Few household pests inspire as much revulsion as cockroaches. Although they’re less harmful (though still harmful) than some other invaders, just mentioning the word “cockroach” is enough to give most people the heebie jeebies.
Given how much disgust they trigger, it’s no surprise that many people panic and call the exterminator as soon as they see one of these little creatures wave its antennae at them. But if you’ve discovered a cockroach problem, you don’t need to pick up the phone right away. In most cases, a cockroach infestation is something you can handle yourself – and save a lot of money in the process.
In this article, I’ll go over everything you need to know to identify a cockroach problem, exterminate the cockroaches in your home, and prevent them from invading your premises again.Read More
Have you ever got up in the night for a glass of water and encountered a scared cockroach running across the floor as you turn on the lights? Not only are we creeped out, but we're also left with one big question: how did it get there? Let's take a look at where roaches come from and how they get inside.
Finding a single dead roach on your bathroom floor is one thing. Discovering roach nests will likely trigger a bout of shivers down your spine. We are all aware of the possible complications these critters can bring. Diarrhea, allergies, and even the polio virus, are just a few.
Because cockroaches are nocturnal, it can be difficult to spot an infestation. That is unless you walked in on a feeding frenzy in the middle of the night. The question is, where and how do we find these nests?
Cockroaches in the home are not something any of us want, but it happens. The first step to getting rid of them is to find out what species they are. If you are dealing with the brown banded cockroach, then this article is something that you need to read.
Most roach species are similar in how they live and reproduce, but by identifying the specific type, you can target them much better. This information includes all that you need to know to deal with a brown-banded roach infestation.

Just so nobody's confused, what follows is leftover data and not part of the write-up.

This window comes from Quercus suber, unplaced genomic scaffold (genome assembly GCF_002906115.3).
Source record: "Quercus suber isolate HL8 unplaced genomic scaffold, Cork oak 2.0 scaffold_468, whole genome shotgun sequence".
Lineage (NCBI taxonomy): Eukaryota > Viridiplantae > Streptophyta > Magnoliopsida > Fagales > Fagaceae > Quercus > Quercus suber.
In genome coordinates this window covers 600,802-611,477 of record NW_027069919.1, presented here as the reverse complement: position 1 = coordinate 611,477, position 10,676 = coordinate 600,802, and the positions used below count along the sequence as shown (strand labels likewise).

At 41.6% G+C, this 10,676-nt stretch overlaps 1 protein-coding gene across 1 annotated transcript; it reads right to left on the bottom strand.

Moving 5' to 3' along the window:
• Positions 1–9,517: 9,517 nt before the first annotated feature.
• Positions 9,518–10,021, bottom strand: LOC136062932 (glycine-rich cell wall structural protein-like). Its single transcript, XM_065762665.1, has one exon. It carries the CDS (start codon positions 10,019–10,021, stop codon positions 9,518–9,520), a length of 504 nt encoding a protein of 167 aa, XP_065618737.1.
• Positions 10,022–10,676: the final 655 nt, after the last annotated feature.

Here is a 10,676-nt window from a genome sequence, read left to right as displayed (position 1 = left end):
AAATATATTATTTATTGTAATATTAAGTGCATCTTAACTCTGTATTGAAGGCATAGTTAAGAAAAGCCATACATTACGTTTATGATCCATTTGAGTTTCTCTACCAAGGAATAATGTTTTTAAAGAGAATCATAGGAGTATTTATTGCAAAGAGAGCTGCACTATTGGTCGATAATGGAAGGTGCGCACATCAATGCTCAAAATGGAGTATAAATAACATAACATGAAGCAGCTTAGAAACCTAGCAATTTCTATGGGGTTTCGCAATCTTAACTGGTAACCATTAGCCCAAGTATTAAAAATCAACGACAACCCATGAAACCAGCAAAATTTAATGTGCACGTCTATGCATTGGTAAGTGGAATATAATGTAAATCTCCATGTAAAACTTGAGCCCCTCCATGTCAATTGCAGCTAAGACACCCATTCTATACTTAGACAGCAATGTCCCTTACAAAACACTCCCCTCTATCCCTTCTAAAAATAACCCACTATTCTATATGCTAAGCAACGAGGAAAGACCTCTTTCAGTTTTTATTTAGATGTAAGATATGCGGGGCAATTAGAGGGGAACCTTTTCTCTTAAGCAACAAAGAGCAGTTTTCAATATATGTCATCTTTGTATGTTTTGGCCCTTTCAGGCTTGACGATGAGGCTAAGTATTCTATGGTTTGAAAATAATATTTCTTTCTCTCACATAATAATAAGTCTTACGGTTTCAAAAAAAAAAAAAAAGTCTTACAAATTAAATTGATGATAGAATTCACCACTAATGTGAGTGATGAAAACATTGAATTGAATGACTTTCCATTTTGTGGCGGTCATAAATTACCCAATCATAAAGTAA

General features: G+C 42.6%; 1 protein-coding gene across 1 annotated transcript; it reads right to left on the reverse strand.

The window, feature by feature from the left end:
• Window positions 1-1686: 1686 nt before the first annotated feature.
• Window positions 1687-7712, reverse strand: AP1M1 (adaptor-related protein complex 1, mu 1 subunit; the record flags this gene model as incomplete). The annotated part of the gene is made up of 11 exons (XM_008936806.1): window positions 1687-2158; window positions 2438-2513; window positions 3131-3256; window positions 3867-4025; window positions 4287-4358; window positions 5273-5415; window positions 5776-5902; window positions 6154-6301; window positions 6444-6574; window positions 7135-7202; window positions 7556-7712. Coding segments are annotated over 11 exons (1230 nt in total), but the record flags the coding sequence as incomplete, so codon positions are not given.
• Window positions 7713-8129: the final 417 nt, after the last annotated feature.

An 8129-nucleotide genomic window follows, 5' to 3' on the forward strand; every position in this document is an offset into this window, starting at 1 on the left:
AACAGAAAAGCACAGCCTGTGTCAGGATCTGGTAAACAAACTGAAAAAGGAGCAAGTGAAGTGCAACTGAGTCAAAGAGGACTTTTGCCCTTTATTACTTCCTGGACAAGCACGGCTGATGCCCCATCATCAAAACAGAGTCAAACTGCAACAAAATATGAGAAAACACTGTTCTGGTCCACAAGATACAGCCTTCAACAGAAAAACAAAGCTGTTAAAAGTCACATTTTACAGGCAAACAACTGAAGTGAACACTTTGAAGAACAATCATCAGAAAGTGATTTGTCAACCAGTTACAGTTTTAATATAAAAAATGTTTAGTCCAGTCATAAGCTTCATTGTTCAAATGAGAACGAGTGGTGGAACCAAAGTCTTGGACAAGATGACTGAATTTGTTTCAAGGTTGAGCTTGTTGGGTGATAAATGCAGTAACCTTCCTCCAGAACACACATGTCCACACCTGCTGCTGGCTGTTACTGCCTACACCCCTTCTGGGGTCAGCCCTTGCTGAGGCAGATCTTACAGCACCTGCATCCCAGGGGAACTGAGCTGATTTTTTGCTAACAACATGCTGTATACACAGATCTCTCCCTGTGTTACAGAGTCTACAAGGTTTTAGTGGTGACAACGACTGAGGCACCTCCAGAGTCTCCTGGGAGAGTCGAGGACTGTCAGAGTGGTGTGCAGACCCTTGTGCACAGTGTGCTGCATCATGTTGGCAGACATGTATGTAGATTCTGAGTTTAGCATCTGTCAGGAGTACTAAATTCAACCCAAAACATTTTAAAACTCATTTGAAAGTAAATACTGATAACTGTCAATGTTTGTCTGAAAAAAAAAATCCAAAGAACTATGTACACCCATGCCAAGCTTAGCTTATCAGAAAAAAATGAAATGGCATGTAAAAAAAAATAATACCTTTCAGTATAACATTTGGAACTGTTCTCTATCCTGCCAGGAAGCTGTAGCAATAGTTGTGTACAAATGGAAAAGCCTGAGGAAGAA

Cockroaches can live virtually anywhere. The only things they need are food, water, and shelter. A dirty car can make the perfect hiding place for these insects. We often leave food wrappers, crumbs, sodas or other edible items in our cars. This makes them a haven for roaches.
There are over 3,000 cockroach species in the world. You might be surprised to know that not all of them are considered indoor pests. We often hear about the German and the American cockroaches. These species are commonly associated with infestation problems. Have you ever heard of the wood roach, though?
There are many fascinating things to learn about this species of cockroach. Wood roach habitats and habits are very different from those of our indoor pests. Want to know more? Let's get started.
There are over 3,500 species of cockroach worldwide. One of those that plagues the US is the American cockroach (periplaneta americana). This type is one of the largest roach species and is often referred to as the waterbug.
The American roach was introduced to America from ships that arrived from Africa in the early 1600s. They invade homes and businesses and have become a problem in many communities. To control a roach problem, you need to learn about the species you are dealing with. With this in mind, let's take a closer look at these little “beasts”.
There are more than 3,000 species of cockroach in the world. Less than one percent of these are considered a nuisance to humans. One of these pest species is the Oriental cockroach.
This roach is a bit different from the other kinds we can find in our homes, such as the American and German cockroaches. Today, we will put the Oriental roach under the microscope and take a closer look at its appearance. We'll also take a glimpse at its hiding places and, most importantly, how to get rid of them.
Cockroaches in the home can cause some serious problems. They reproduce rapidly and the population can soon grow out of control. The more we learn more about the cockroach life cycle, the clearer it becomes why these creatures have survived on Earth for millions of years.